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Plagiarism: Plagiarism Defined

This guide explores plagiarism and academic honesty at Massasoit.

Plagiarism is the practice of taking someone else's work or ideas and passing them off as one's own

From The Oxford Dictionary

Massasoit Community College has an Academic Honesty policy in place which reads in part:

In accepting admission to Massasoit Community College, students also accept the responsibility for maintaining high standards of academic integrity and scholarly practice. Plagiarism - using another person's words or ideas without acknowledgement - is strictly forbidden. This means that dependence on the ideas or language of others in a student's oral, written, technical and artistic work must be properly acknowledged and documented.

The process of "acknowledging and documenting" others' ideas is called the citation process.

Types of Plagiarism

Plagiarism can be both intentional and unintentional.

Intentional plagiarism can include:

  • Purchasing a paper and turning it in as your own
  • Hiring another person to write your paper
  • Cutting and pasting from another work without citing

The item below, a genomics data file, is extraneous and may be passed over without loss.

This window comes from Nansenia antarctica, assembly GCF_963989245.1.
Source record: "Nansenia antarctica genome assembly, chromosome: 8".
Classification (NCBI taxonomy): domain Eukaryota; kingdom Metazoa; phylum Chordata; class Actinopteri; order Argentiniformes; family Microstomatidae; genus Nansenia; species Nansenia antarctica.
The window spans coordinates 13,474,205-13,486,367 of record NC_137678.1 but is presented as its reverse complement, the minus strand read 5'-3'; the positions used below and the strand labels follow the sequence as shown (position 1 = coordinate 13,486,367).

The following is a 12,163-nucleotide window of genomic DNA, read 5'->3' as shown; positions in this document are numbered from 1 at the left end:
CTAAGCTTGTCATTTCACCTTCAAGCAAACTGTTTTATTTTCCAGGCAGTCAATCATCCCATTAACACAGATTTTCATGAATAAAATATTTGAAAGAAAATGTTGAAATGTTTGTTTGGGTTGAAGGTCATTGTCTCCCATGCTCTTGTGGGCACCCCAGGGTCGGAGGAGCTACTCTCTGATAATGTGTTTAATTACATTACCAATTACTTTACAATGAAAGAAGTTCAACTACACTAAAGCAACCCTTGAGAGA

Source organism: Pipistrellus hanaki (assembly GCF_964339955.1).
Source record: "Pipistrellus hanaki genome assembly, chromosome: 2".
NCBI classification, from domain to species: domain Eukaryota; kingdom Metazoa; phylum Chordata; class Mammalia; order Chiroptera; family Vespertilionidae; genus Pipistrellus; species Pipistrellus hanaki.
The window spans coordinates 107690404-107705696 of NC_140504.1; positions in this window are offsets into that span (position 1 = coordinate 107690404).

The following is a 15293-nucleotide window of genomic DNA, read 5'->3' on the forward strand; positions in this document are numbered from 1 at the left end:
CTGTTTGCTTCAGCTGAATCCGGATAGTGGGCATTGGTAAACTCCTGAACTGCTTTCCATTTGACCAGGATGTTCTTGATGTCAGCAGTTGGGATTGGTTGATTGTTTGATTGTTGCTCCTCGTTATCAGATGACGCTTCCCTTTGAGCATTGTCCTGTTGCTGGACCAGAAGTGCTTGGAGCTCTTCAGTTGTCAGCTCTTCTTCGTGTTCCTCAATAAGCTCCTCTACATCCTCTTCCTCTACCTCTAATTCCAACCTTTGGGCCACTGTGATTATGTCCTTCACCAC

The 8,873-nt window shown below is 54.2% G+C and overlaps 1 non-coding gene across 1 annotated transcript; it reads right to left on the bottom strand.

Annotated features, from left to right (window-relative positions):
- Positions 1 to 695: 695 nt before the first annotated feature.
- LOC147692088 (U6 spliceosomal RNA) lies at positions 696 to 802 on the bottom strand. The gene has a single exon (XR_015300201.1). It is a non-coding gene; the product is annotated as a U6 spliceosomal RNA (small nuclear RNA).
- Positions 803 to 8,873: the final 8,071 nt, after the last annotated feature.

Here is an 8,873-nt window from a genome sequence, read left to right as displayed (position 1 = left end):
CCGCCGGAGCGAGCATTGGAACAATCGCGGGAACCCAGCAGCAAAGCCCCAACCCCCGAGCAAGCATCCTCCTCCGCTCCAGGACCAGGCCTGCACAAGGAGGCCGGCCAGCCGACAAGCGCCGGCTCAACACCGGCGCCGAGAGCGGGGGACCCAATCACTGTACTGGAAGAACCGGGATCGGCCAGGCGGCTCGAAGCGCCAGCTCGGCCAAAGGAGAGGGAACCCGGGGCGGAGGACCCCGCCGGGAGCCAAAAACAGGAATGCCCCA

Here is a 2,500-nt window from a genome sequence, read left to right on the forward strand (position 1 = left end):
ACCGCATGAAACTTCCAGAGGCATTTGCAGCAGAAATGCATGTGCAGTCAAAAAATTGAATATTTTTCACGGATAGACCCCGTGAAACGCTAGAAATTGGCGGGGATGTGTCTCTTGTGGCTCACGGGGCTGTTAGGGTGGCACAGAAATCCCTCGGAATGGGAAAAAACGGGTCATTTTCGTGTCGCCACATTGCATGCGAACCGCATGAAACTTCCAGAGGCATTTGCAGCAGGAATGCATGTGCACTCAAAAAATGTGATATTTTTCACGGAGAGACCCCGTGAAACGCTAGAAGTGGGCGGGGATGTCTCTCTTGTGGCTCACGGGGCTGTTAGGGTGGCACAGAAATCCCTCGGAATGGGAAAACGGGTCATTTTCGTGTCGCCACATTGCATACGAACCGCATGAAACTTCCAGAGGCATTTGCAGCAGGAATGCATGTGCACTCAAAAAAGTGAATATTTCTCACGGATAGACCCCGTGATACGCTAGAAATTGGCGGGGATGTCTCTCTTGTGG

• Copying verbatim
  • Reusing a paper from another class
  • Making minor changes to the wording of someone else's ideas without citing
  • Stringing together quotes without connecting the ideas with your own original work

Unintentional, or accidental, plagiarism occurs when using the words or ideas of others and failing to quote or give credit, perhaps because of a lack of knowledge about proper citation.

This can include:

  • Paraphrasing poorly
  • Quoting without properly using quotation marks and citations
  • Forgetting citations or citing inaccurately 

Credit Where Credit is Due

PortlandStateLibrary. "Credit Where Credit Is Due." YouTube. YouTube, 01 Oct. 2013. Web. 17 Aug. 2016. <https://www.youtube.com/watch?v=YJ9XeONjOMg>.